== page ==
“There was some debate at the hearing about the status of the new rules. For general discussion about the status of the Immigration Rules, which is also relevant to the new rules, see Odelola v Secretary of State for the Home Department [2009] UKHL 25; [2009] 1 WLR 1230. They do not have the status of primary legislation, or the full democratic legitimacy which goes with that status: Huang v Secretary of State for the Home Department [2007] UKHL 1; [2007] 2 AC 167, [17]. That is the position even though the new rules were subject to debate in Parliament going beyond what is usual when such rules are made and laid before Parliament. However, the Immigration Rules do have some degree of democratic endorsement, in that they represent the policy of the Secretary of State (who is politically accountable to Parliament and, ultimately, the electorate) and they are laid before Parliament and so are amenable to being called up for a negative resolution in Parliament (a measure of parliamentary control which is greater than would be the case if, for example, the Secretary of State simply had power to make the rules without them being subject to such a procedure; although it also clearly less than would be the case if they were actually made as subordinate legislation, in particular if made pursuant to the affirmative resolution procedure, or as full primary legislation).”
17. It follows that we would respectfully disagree with the concluding remark of Upper Tribunal Judge Lane in R (on the application of Luma Sh Khairdin) v Secretary of State for the Home Department (NIA 2002: Part 5A) IJR [2014] UKUT 566 (IAC) at [59];
“The most that section does is to offer some mild support for the applicant, rather than the respondent, in that the evidence makes plain that the applicant is not and will not be “a burden on taxpayers” (subsection (3)(a)), with the result that the respondent cannot rely upon that as a public interest factor weighing against the applicant.”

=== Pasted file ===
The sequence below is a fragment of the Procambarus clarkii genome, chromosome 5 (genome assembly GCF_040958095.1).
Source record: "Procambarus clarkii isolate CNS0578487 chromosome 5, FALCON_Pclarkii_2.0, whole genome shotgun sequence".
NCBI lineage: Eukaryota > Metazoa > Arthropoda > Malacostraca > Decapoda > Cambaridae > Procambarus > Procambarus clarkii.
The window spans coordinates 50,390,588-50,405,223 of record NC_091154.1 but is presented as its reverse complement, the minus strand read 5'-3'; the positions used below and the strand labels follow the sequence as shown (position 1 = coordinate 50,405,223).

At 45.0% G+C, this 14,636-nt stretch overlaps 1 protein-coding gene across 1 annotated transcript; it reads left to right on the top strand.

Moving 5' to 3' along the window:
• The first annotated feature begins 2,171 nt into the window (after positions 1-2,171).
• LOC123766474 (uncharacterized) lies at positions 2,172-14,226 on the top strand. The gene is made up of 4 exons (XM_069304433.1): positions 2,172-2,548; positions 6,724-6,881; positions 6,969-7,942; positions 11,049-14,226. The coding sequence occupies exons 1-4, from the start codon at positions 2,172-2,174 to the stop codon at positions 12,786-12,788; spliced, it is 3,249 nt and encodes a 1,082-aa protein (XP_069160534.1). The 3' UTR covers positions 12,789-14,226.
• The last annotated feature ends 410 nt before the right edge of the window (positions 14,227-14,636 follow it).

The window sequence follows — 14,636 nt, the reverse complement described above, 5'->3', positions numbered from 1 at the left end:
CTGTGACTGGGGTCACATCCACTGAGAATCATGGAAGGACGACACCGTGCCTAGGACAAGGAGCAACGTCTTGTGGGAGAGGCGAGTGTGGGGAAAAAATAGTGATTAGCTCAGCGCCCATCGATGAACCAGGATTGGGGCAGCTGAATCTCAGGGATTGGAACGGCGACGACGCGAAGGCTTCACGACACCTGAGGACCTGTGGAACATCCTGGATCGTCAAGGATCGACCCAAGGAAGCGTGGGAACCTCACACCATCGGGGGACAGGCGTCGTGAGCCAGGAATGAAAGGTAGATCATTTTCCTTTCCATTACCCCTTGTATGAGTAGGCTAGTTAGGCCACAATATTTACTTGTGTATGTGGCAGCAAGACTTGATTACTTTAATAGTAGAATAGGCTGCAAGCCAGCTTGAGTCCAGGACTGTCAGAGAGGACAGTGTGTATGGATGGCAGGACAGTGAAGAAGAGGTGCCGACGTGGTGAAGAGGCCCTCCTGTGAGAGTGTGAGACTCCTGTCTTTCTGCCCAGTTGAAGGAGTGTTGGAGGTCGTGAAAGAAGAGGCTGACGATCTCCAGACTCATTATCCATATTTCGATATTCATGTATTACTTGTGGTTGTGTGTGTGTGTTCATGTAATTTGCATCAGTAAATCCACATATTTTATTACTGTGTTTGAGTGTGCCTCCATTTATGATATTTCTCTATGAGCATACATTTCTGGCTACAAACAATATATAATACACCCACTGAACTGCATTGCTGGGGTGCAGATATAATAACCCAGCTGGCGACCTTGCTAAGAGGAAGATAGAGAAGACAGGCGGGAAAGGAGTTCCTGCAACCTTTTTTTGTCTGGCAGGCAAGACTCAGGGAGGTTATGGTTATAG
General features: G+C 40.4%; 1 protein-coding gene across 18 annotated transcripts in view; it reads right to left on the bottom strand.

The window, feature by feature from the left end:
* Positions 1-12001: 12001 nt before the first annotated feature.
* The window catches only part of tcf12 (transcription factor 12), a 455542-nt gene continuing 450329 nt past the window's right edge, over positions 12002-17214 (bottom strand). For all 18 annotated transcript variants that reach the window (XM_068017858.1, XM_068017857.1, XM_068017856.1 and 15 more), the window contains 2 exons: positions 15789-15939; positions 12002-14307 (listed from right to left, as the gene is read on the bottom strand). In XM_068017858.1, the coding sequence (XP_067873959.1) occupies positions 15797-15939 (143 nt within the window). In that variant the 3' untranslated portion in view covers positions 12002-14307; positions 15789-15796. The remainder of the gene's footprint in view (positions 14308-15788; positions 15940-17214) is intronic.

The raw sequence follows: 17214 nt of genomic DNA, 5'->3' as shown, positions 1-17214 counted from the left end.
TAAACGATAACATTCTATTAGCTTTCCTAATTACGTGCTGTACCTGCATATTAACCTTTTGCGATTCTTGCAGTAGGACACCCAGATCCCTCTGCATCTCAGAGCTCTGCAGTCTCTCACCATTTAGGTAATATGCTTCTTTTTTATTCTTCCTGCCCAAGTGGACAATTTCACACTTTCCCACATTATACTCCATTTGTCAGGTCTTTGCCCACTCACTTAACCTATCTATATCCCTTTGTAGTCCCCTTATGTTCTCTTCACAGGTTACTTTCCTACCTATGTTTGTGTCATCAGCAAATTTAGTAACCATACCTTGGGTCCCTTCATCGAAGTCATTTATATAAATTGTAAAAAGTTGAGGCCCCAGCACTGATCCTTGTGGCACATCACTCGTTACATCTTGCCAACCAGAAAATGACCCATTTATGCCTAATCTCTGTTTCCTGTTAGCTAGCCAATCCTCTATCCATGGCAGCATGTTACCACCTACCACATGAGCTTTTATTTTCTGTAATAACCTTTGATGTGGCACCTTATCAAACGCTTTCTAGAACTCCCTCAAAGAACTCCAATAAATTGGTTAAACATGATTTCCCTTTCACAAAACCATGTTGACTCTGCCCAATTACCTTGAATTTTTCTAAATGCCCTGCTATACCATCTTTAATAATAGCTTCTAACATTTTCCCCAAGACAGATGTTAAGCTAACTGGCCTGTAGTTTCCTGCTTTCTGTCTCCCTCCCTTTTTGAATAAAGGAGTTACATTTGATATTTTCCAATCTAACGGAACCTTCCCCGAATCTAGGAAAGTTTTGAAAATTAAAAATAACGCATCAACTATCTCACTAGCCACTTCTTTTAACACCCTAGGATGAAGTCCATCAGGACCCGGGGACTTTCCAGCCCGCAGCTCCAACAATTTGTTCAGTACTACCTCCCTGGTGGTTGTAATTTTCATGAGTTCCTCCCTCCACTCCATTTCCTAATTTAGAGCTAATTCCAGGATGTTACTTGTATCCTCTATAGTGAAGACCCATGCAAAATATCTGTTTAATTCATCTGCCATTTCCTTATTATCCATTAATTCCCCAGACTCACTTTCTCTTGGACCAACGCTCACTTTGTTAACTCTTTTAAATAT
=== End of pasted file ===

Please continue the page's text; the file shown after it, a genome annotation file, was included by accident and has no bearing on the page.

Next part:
18. The mere fact that the evidence in a particular case establishes fluency or financial independence to some degree, does not prevent the Respondent from relying upon these matters as public interest factors weighing against the claimant. The Respondent would only be prevented from doing so if a claimant could demonstrate fluency, or financial independence, to the level of the requirements set out in the Immigration Rules. There was therefore no error of law in the Judge’s approach to the issues of fluency and financial independence in the context of her consideration of s117B. The Appellant could obtain no positive right to a grant of leave to remain from either s117B (2) or (3), whatever the degree of his fluency in English, or the strength of his financial resources.
11. We find that the FTT did not materially err by failing to consider the appellant’s claimed financial independence. As the UT outlined in AM (Malawi) there are no positive rights that the appellant can draw from his asserted financial independence. The purpose of the statutory underpinning in relation to financial independence is related to the minimum income requirement. In this case the appellant fails under the rules on that basis due to his wife’s income. That an appellant is able to work may, in some cases on specific facts, positively go towards someone’s stated case of remaining on private life grounds, in this case the FTT did not materially err by failing to give him credit for potentially being financially active for the purpose of s117B(3). AM (Malawi) expressly prohibits it.
12. Turning to ground 2 we agree that the FTT erred in so far as taking as a starting point that little weight should be afforded to the appellant's' family life established here whilst his immigration status was precarious. The question for us, and alluded to by UTJ Stephen Smith when granting permission, is whether the error is material.
13. We are satisfied that the error is not material. The FTT’s finding at paragraphs 37 and 40 are: